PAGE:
When I first signed a contract for Happiness Is Wasted On Me in 2019, I honestly didn’t expect much to happen for me. In an industry obsessed with debut authors, I’m in a strange position as a rising star who hasn’t really risen. A friend once said I was the best accessory a book launch could have and pre-pandemic, I’d popped up at plenty of launches dressed like a tit. On one hand, I want to be seen. On the other, I want to be taken seriously. Sadly, I’m not ambidextrous. So in 2019 when I headed into Edinburgh to sign with Fledgling Press to put out Happiness, I thought…this could be interesting. Then again, was there a market for a book featuring an asexual protagonist? A story set in Cumbernauld during the ’90s?
This was pre-Shuggie, of course. But only by a matter of months. Douglas Stewart kicked open the door and I snuck past while no one noticed. So it happened my first novel for adults was out in bookshops and online. A slow start, it eventually sold out the first print run, then the second, and gained me a whole new audience in the process. Still, I launched a book in the middle of the worst pandemic in generations. Even Doris Stokes would have gasped. You can’t understand how tough it was trying to sell a debut novel to people who couldn’t walk into bookshops. Online sales helped, but things were slow in 2020. Then the middle of 2021 came and readers on Instagram discovered the book. Bookshops also started to take note. Suddenly, I had a hit. For the first time I was selling plenty of books. The online reception, word of mouth, and sudden burst of interest in Scottish literature (Thank you Shuggie! Ta Young Team!) meant my book was displayed prominently on Scottish Fiction tables around the country’s bookstores. Without any festival appearances or promo opportunities in the press or media, I managed to succeed thanks to the readers, booksellers, librarians, and bloggers. Something seemed to happen here in Scotland. Books about our lives and our stories were being written and told by us. Maybe the authors of 2020 were pulling on some shared life experiences, but for the first time in my life, I felt I was in the right place at last – completely by accident, of course.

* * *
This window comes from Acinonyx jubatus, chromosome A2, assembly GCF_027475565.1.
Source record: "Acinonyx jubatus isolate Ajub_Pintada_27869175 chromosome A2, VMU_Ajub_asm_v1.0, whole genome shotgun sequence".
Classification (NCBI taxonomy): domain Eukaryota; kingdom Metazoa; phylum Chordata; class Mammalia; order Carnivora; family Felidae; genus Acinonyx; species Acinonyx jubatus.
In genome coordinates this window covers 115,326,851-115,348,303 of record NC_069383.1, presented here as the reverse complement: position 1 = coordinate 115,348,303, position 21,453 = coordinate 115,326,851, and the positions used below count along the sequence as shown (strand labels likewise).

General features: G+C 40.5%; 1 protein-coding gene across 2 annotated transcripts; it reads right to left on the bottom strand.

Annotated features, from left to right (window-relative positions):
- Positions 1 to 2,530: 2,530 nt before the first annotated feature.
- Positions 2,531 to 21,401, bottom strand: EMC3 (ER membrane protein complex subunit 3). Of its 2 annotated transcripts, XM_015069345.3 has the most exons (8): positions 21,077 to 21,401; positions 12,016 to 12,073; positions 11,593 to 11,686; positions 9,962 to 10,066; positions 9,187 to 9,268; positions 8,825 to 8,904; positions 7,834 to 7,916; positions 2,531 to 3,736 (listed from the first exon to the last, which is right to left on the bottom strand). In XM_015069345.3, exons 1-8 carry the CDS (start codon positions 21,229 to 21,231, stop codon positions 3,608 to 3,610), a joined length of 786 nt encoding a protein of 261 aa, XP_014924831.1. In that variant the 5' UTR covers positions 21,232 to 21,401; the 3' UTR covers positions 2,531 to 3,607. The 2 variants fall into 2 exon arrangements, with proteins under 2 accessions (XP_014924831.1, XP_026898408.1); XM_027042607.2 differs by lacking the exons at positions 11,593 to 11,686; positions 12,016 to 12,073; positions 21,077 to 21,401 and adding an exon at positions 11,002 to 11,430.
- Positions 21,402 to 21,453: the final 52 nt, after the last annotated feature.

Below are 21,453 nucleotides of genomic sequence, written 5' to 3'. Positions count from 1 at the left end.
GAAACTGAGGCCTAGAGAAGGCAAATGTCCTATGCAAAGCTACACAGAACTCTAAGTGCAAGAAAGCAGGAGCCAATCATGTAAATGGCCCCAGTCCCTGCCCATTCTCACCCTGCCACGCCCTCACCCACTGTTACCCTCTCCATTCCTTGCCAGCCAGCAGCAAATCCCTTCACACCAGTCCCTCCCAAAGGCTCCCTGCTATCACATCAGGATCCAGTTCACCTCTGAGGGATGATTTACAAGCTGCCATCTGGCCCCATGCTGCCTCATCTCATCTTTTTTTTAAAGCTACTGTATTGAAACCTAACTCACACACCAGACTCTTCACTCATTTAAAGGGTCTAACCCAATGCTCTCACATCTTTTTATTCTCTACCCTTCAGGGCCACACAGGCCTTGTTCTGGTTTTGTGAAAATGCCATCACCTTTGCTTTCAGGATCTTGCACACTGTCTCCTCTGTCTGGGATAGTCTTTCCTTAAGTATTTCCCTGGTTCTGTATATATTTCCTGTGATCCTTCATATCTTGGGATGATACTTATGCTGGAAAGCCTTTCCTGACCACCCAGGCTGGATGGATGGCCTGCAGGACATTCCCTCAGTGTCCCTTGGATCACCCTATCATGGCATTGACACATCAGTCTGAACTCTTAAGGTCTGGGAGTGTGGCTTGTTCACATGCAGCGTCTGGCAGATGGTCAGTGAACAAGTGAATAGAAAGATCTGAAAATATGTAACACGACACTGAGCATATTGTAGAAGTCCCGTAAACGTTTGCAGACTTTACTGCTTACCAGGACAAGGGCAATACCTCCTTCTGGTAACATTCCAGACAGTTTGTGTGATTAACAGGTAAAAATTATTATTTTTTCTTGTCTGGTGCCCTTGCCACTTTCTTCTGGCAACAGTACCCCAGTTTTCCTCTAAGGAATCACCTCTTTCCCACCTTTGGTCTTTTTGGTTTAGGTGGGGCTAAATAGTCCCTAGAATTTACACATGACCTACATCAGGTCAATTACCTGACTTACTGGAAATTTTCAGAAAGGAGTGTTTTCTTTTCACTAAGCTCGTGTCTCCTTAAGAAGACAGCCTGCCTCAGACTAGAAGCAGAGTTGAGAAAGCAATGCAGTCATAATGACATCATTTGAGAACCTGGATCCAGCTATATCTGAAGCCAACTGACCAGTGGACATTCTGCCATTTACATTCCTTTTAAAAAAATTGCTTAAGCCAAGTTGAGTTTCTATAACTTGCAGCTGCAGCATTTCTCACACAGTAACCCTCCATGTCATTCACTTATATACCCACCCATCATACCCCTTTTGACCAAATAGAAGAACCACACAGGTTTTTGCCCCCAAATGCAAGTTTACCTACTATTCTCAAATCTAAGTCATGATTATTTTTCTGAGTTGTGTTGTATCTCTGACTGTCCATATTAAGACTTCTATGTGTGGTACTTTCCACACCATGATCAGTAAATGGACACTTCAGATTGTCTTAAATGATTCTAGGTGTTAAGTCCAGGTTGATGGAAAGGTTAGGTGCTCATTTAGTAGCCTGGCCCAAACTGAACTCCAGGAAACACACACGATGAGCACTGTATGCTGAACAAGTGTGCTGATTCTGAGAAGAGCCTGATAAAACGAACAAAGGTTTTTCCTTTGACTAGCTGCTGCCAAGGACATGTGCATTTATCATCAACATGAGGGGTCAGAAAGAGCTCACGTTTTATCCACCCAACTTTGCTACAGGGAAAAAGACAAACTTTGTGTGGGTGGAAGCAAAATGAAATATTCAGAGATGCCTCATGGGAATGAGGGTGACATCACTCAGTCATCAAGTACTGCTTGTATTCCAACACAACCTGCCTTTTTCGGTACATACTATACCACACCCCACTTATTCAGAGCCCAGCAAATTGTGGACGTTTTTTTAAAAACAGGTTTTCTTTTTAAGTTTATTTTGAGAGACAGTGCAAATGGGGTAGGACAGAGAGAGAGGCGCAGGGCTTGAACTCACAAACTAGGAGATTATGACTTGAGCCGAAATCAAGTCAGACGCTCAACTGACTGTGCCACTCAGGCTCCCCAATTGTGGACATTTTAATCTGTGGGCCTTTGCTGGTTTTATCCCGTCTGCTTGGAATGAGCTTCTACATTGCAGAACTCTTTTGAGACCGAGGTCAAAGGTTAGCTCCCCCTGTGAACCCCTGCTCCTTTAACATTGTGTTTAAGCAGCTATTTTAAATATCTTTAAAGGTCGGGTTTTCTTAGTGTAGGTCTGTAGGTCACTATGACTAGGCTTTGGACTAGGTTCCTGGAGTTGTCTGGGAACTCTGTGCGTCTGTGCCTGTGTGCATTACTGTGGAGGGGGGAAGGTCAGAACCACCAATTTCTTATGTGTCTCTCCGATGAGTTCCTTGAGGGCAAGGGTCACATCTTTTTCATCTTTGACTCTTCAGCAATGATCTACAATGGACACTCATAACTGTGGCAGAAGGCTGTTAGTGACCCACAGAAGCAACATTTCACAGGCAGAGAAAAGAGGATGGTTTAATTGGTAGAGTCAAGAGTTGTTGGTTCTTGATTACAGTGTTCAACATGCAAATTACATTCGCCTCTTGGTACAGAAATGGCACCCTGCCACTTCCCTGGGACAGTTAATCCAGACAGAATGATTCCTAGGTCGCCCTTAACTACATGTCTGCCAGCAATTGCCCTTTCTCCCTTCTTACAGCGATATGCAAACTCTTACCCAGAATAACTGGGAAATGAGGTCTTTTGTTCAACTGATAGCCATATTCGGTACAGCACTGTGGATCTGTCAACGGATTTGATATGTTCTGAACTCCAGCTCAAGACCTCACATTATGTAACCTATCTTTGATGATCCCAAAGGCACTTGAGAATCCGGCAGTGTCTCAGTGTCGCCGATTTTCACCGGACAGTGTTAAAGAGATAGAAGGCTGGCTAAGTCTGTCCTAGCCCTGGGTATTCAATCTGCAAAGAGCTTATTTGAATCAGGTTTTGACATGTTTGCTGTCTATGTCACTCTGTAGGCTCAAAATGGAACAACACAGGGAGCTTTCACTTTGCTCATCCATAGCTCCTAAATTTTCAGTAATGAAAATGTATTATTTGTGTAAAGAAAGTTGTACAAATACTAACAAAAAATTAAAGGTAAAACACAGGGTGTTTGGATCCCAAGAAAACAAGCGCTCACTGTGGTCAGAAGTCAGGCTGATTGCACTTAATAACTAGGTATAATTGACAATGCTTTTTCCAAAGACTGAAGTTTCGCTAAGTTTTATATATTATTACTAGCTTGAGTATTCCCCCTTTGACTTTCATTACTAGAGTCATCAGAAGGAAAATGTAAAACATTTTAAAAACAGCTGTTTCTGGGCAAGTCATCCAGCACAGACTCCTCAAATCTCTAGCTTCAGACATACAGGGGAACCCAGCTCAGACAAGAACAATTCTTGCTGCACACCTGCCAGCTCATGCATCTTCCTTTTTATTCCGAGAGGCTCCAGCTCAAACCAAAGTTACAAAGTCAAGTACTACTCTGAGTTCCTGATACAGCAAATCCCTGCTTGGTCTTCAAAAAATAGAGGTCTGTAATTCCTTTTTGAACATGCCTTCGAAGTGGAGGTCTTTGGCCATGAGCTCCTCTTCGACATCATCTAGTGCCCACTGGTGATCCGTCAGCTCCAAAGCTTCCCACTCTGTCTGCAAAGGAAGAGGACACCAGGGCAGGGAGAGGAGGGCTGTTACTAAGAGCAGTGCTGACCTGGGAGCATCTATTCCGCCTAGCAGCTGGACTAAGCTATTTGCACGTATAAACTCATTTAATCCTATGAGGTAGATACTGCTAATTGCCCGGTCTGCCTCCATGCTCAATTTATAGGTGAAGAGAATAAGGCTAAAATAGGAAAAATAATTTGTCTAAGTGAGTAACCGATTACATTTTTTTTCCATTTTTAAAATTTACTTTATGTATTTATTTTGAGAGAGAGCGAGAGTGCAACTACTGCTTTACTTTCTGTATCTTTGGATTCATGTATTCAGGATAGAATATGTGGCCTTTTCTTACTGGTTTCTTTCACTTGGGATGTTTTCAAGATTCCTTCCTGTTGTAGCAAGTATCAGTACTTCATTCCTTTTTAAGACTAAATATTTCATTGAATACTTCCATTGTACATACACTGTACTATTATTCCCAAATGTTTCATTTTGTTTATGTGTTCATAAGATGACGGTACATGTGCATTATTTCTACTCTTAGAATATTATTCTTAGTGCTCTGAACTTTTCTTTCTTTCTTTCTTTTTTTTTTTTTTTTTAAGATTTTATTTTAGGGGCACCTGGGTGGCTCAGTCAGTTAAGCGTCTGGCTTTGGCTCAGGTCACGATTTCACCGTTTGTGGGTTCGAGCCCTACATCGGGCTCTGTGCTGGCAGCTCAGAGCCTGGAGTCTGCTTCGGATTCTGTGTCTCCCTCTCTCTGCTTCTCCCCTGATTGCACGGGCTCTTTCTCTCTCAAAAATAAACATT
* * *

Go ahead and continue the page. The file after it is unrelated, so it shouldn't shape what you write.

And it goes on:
So what next?
Sadie, Call The Polis actually.
It’s a story mainly set in Little Denny Road, a street in Denny, which is an area of Falkirk. It later moves to Glasgow, specifically Nithsdale Road in Pollockshields. This is a story of change. Sadie, Call The Polis tells the life of a girl named Sadie Relish, who stands up in the middle of class and announces in front of her teacher that when she grows up, she wants to be a ‘prostitute just like my Mither’. From there, she realises her life is not quite like those of her classmates. The book starts in 1976 and ends in 2022, ready to be read in 2023. It propels the reader through the decades alongside a cast of characters I hope you’ll enjoy reading. You’ll follow Sadie from childhood to middle age. Her friendships, romances, first marriage, first divorce, births, deaths, and some good (and bad) music along the way. There’s a lot of darkness in the book, a bleakness born of real experience, but also humour, which is how I’ve tried to live my life.
In fact, that’s how I’ve survived my life too.